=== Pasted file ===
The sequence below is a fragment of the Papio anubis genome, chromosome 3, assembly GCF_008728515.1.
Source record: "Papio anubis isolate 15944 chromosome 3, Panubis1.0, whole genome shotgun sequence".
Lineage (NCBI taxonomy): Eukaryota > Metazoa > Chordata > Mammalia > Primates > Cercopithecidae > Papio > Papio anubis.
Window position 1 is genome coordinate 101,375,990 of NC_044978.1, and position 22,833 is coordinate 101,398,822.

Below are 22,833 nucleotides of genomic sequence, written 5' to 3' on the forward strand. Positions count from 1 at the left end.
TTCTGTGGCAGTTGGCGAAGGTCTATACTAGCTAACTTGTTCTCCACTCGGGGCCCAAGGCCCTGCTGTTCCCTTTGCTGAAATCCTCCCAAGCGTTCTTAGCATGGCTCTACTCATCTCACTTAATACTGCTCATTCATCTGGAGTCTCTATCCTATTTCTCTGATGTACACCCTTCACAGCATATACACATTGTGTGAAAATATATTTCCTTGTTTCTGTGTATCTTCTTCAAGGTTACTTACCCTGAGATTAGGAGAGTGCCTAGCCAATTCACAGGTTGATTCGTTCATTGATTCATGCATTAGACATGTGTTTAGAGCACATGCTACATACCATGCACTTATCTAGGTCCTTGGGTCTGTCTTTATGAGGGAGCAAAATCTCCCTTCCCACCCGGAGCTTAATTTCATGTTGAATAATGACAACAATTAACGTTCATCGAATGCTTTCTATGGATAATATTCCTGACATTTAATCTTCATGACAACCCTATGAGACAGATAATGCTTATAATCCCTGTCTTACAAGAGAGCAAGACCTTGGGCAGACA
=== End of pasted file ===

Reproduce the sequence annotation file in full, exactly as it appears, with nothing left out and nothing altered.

The sequence below is a fragment of the Papio anubis genome, chromosome 3, assembly GCF_008728515.1.
Source record: "Papio anubis isolate 15944 chromosome 3, Panubis1.0, whole genome shotgun sequence".
Lineage (NCBI taxonomy): Eukaryota > Metazoa > Chordata > Mammalia > Primates > Cercopithecidae > Papio > Papio anubis.
Window position 1 is genome coordinate 101,375,990 of NC_044978.1, and position 22,833 is coordinate 101,398,822.

Below are 22,833 nucleotides of genomic sequence, written 5' to 3' on the forward strand. Positions count from 1 at the left end.
TTCTGTGGCAGTTGGCGAAGGTCTATACTAGCTAACTTGTTCTCCACTCGGGGCCCAAGGCCCTGCTGTTCCCTTTGCTGAAATCCTCCCAAGCGTTCTTAGCATGGCTCTACTCATCTCACTTAATACTGCTCATTCATCTGGAGTCTCTATCCTATTTCTCTGATGTACACCCTTCACAGCATATACACATTGTGTGAAAATATATTTCCTTGTTTCTGTGTATCTTCTTCAAGGTTACTTACCCTGAGATTAGGAGAGTGCCTAGCCAATTCACAGGTTGATTCGTTCATTGATTCATGCATTAGACATGTGTTTAGAGCACATGCTACATACCATGCACTTATCTAGGTCCTTGGGTCTGTCTTTATGAGGGAGCAAAATCTCCCTTCCCACCCGGAGCTTAATTTCATGTTGAATAATGACAACAATTAACGTTCATCGAATGCTTTCTATGGATAATATTCCTGACATTTAATCTTCATGACAACCCTATGAGACAGATAATGCTTATAATCCCTGTCTTACAAGAGAGCAAGACCTTGGGCAGACA